The Green Valley Cemetery.
The Green Valley Cemetery is in the Oras district of Alberta, Canada it is a small country Cemetery situated on the southwest corner of the southeast section, about 5 miles east of Rocky Mountains House, Alberta, Canada.
Mr. Eston Olson Hoel was the first to be buried there in January 1911. As was customary in the early days. He was buried on the family property. Caskets were homemade, as were headstones and markers. Floral tributes were native boughs and flowers, arranged on spruce and pine boughs. Graves were hand dug by family members and neighbors.
As more settlers arrived in the district, it became apparent that a cemetery was needed in the community, more land was acquired from John Olson and was registered in the name of Green Valley Cemetery Company. The title to this property was received March 6, 1915.
There are approximately 30 burials in this cemetery. This is the final resting place of many of the early pioneers of the Oras district. Most of the people in this picture that was taken at Eston’s funeral were no doubt later buried in the same cemetery. The very tall man in the left side of the picture is my great-grandfather. He was a very big, tall, muscular Viking.
Eston Olson Hoel my great uncle, was born at Kaafjord Norway. He came to America with his two brothers Simon and my great-grandfather Ole. They all married, in Norway and started families there before coming to America. They worked in the copper mines near Calumet Michigan. Eston married Marie Kaisa Nelson. Their children were Edward, Lena, Ole, Ida, Anna, Hattie, Alfred, John, Felix, and Julia.
They all decided to move their families west to farming country in South Dakota. They settled around the towns of Hayti and Lake Norein, that area was growing rapidly with immigrants from all of the Scandinavian countries. In 1906, Eston decided to move his family north, my great-grandfather went with him. Simon stayed in South Dakota, he and his wife Christine had six daughters, no sons. My grandfather Andrew stayed with Simon to help him farm his land.
Ole and Eston moved north and farmed around Rice Lake and Ryder, North Dakota. They lived there for a few years. It was so dry, a cousin told me there was not even any tumbleweeds to blow around in the hot dry wind. The scorching hot sun had that farmland baked until it was like clay pottery, there would be no farming done there until the rains returned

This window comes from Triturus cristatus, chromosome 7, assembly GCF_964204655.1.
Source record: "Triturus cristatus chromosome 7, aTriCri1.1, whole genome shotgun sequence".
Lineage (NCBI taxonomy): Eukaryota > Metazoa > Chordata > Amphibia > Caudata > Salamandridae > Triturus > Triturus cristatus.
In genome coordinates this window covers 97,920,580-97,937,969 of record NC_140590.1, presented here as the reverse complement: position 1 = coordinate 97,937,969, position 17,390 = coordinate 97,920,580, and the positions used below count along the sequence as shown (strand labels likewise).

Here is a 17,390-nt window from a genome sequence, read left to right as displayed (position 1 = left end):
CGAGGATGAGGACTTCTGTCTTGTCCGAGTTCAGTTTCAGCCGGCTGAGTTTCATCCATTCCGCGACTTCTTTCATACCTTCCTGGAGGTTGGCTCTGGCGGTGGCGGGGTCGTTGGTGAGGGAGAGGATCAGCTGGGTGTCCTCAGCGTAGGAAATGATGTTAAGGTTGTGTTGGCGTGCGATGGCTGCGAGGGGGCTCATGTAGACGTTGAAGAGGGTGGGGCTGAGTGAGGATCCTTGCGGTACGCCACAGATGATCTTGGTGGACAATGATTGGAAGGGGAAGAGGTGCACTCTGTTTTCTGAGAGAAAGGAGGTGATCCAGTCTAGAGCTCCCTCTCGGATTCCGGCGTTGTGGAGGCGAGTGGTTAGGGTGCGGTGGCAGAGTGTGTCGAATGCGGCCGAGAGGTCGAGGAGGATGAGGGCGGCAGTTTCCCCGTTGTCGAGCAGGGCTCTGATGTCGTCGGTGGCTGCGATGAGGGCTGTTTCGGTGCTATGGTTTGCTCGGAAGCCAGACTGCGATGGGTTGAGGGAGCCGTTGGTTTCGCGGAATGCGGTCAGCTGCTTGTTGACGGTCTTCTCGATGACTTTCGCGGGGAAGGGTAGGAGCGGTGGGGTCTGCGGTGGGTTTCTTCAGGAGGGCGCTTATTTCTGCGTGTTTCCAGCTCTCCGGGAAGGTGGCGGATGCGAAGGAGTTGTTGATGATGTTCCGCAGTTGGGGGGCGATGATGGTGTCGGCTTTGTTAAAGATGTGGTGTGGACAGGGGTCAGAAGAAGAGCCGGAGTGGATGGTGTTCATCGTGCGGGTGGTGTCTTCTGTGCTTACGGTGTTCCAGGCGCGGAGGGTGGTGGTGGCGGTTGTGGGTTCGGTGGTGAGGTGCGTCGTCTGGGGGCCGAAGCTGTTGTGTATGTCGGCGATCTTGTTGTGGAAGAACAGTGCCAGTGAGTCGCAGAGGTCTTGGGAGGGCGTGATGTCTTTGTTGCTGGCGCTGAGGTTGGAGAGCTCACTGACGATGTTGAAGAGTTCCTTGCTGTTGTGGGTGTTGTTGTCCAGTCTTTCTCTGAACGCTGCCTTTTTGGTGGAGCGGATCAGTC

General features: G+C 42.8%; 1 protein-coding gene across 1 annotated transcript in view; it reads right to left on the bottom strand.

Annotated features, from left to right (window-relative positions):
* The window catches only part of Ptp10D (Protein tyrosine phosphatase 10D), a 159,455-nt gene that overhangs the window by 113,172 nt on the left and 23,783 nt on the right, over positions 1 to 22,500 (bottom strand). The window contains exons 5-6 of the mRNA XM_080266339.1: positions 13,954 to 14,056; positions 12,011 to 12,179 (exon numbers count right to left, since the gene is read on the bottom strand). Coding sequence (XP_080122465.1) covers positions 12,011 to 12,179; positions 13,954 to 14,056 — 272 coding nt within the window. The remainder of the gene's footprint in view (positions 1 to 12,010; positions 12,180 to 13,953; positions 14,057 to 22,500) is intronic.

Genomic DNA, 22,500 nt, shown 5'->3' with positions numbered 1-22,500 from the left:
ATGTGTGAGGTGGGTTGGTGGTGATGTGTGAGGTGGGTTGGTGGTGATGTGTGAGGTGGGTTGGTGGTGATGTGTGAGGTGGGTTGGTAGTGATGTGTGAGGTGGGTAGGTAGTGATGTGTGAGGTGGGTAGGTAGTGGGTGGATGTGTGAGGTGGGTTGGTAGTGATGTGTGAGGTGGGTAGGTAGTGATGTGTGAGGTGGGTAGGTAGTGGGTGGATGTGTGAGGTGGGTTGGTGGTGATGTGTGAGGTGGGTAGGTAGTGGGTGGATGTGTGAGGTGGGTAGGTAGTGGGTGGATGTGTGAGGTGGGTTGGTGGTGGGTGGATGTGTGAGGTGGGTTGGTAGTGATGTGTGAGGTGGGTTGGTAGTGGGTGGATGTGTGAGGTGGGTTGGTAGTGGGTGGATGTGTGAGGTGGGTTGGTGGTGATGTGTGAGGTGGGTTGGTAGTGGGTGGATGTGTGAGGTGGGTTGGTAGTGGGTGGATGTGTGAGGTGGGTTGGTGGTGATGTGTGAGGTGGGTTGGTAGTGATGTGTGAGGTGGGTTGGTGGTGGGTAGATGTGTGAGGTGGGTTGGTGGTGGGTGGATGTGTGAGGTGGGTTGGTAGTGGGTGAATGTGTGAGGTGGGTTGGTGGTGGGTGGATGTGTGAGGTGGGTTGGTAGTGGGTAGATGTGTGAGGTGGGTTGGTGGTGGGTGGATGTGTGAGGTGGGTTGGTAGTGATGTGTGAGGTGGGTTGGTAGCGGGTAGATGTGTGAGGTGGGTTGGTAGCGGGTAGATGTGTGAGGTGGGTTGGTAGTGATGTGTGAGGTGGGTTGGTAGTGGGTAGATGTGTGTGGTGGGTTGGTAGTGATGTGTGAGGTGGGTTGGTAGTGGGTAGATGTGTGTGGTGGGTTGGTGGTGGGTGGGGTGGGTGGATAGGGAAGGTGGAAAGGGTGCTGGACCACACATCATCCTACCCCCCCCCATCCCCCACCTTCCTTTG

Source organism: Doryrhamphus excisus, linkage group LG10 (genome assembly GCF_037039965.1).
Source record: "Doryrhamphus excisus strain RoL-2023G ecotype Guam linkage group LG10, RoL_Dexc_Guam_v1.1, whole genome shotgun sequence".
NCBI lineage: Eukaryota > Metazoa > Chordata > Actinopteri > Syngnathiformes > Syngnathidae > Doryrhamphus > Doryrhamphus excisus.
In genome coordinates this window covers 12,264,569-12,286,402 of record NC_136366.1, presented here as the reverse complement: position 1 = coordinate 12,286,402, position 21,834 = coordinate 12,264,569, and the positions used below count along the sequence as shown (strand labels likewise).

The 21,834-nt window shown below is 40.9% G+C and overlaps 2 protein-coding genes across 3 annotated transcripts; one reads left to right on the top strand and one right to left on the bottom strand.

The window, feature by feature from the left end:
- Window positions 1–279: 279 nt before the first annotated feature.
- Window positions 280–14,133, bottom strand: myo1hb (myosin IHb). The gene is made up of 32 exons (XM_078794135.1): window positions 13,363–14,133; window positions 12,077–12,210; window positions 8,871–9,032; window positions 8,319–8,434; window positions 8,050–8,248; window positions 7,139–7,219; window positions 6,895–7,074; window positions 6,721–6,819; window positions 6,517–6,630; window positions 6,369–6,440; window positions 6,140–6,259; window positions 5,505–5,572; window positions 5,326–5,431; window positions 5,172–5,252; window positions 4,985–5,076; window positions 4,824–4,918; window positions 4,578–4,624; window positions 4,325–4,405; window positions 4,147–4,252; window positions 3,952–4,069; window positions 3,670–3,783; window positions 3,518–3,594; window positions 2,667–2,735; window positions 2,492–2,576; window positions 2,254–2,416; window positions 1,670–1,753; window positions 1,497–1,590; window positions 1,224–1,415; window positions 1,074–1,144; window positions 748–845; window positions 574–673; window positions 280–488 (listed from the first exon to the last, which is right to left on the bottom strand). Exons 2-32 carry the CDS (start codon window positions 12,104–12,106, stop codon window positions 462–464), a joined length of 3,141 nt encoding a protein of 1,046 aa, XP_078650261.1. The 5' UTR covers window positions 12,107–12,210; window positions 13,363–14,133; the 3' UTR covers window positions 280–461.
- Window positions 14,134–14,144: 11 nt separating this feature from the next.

The word was spreading in the area that there was still land that could be bought for $10 an acre in Alberta, Canada. The Hoel and Karlsen families packed up their belongings and headed north. When they got to Red Deer, Alberta, that was the end of the railroad line.They had to use oxen and wagons to move everything West to Rocky Mount House and to what is called the Oras district.
They were not young men anymore, all born in the 1840’s but they went to work clearing trees from the land and started farming there at the foot of the beautiful Canadian Rockies. We made a trip to visit that country about 30 years ago. I can understand the call that my forefathers were following, that has to be the most beautiful place in Alberta. We found the old Green Valley Cemetery and took some pictures, these last two picture shows the vandalized cemetery.
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Wow. What a great story. So glad to read more about your ancestors. Clair’s grandfather and grandmother came to US and settled in the Calumet, Mich area for mining also. They were of Norwegian background. Three of Grandpa Emil Jacobson’s siblings were born in Calumet, but he and the others were born in Hamlin County. How do I print the stories that I want to save while they are on the word press site? I still am a ninny about a lot of computer info. Any suggestions that will help me? How about Carol? Is she doing OK and does she like Watertown life? I think of her often. Greet her from me sometime. Love, Arlyce